Columbia, SC (WLTX) - Four members of the South Carolina State University Board of Trustees have been voted out by lawmakers.
"We are now on our tenth president and the only thing that is consistent is that we change presidents and and not board members," said Orangeburg Representative Gilda Cobb-Hunter.
Wednesday, the General Assembly held trustee elections for all publicly-funded colleges. Under South Carolina rules, the House of Representatives holds an election, with representatives casting all the ballots.
The four incumbent candidates up for election--Chairman Walter Tobin, Jackie Epps, Maurice Washington, Linda Edwards-Duncan--all lost.
Edwards-Duncan, who faced no opposition received a majority of no votes from lawmakers. Her seat is now vacant.
Epps will be replaced by Pearl Ascue, while Washington's seat will be filled by William Small.
"We've got a new president, we've got new members elected to the board. I look forward to working with the administration and the new board and building a new future," said Small.
Tobin lost his at-large seat to Katon Dawson, the former party chairman for the South Carolina Republican Party.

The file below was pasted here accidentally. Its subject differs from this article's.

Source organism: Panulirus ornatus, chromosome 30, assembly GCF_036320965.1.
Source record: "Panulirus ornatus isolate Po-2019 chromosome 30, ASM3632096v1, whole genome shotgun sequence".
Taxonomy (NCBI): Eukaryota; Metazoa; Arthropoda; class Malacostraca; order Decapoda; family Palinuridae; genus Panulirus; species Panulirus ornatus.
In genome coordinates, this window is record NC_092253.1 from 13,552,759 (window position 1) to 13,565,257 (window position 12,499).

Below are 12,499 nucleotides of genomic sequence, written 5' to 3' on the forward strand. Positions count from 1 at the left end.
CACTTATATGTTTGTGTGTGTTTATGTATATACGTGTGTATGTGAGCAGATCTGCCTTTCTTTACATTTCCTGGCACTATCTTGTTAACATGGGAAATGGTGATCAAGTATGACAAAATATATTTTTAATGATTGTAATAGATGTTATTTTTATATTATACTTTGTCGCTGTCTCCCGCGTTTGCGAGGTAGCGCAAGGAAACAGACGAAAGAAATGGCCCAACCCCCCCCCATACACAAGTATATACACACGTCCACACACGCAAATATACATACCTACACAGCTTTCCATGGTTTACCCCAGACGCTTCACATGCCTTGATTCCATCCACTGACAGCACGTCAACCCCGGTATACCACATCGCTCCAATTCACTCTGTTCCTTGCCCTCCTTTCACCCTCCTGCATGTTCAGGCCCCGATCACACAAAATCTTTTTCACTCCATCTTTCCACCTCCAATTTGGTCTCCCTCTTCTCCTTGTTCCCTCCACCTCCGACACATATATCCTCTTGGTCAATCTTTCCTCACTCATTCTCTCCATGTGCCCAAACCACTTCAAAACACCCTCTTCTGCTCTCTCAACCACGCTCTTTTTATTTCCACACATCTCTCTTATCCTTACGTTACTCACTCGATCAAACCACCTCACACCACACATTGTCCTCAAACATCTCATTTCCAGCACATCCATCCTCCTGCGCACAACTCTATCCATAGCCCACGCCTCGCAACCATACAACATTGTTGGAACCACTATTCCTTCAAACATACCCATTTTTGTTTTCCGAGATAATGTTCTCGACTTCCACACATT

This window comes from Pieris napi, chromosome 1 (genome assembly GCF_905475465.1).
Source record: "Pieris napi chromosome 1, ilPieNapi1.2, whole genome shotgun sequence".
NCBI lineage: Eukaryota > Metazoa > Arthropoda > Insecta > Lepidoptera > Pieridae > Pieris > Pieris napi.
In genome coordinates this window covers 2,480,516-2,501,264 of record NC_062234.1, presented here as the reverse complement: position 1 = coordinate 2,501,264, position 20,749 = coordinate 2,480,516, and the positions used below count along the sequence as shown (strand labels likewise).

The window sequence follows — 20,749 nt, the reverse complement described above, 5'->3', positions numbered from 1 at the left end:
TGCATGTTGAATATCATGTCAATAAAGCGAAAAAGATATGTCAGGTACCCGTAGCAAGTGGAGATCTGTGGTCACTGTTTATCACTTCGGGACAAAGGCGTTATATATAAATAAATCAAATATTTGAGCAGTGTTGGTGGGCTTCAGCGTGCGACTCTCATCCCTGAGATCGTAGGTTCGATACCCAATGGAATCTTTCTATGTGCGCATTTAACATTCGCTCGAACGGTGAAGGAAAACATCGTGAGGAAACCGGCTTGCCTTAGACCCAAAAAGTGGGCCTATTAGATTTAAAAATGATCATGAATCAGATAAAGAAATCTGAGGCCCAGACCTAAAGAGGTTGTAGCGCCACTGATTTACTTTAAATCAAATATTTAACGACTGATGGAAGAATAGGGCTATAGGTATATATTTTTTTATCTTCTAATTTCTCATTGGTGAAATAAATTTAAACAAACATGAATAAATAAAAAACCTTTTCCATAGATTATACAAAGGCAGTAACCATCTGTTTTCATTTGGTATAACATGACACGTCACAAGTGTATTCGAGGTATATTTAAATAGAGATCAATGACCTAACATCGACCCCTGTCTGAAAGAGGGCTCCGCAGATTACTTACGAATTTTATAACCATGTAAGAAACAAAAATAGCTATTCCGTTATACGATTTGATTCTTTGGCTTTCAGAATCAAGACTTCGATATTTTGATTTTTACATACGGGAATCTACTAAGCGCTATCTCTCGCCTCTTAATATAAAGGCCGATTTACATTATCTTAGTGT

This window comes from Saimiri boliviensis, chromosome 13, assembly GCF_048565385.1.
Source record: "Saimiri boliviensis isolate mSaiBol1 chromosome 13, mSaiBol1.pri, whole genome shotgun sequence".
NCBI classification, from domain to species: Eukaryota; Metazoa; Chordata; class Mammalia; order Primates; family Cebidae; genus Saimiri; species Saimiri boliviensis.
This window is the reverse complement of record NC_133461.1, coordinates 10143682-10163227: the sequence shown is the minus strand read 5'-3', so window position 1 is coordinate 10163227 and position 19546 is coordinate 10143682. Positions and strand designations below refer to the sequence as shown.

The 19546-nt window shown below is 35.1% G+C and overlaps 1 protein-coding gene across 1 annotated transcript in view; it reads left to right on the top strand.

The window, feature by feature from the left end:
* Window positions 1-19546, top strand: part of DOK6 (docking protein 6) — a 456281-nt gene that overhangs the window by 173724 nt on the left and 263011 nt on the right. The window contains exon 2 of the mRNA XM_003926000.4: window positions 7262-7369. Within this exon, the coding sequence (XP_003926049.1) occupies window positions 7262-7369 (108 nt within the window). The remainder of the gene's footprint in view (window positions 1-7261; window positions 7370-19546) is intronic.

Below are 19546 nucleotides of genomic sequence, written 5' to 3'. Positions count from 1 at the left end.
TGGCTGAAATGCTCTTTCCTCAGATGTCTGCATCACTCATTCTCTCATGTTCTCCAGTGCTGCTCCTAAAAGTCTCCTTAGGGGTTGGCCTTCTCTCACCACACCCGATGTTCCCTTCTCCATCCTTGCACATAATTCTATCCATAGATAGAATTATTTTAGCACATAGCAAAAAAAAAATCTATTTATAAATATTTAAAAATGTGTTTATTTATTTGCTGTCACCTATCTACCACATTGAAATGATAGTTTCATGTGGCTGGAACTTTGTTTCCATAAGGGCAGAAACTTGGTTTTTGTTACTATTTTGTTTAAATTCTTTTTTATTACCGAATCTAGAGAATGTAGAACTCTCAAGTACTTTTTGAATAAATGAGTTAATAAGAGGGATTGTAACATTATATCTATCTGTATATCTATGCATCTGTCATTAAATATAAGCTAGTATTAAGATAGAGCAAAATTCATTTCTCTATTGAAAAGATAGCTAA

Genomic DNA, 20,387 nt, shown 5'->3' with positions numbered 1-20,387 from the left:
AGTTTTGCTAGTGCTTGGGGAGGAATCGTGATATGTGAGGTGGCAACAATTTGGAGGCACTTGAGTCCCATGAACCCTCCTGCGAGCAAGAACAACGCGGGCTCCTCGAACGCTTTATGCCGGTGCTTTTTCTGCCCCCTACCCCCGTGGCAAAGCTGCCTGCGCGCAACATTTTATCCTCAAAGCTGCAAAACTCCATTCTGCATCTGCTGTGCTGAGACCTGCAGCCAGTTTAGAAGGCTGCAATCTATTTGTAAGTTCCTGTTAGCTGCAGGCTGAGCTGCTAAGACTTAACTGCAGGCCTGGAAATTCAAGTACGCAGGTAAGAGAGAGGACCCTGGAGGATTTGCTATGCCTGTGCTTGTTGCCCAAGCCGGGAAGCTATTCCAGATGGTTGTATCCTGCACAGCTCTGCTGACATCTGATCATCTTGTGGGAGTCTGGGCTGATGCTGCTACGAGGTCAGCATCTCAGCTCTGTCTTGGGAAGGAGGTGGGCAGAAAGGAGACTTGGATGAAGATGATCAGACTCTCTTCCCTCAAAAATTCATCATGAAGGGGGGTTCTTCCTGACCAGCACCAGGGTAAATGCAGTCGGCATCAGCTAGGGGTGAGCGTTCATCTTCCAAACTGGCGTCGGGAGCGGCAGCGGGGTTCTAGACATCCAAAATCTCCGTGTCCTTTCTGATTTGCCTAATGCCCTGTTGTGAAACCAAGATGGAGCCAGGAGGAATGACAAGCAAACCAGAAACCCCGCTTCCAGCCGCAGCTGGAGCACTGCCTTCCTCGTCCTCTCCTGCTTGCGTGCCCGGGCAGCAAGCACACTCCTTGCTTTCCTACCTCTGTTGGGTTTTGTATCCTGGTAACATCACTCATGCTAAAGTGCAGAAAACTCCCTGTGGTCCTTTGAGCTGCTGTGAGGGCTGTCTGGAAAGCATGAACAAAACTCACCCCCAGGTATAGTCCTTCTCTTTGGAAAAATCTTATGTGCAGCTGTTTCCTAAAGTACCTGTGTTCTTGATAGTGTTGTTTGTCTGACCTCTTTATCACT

"I am a victim of what some other folks have done in terms of bringing shame to the university," said Tobin. " But I think this is the right thing to do, if that's what they're convicted to do then that's the way is should fall out."
Trustee Anthony Grant, who did not face an election, says he go the message from lawmakers loud and clears.
"Get your act together, and there's no longer a toleration for mediocrity, no longer a toleration for dissent. That we must come together to move this institution forward," said Grant.
The move is the latest in a series of tumultuous events for the school. Back in March, Governor Nikki Haley called a special meeting of the board to discuss what she called "drama" between board members.
Last month, the board selected a new president, Thomas Elzey.
The House has cleared a bill that would remove all current board members by July 1, 2013. This would not include those elected Wednesday. That bill is now headed to the senate.
The legislation would also reduce the size of the board from thirteen to eleven, and allow for two at-large appointments to be filled by the governor. One of those appointments would be with the recommendation of the school's alumni association.
Lawmakers says if the bill dies in the senate they will continue voting out current members with the next election.
"I believe very firmly that a new broom should sweep clean. We have a new president, we have half a new board, and I think it's important for his success that the broom continues to sweep and we get the other half of that board replaced."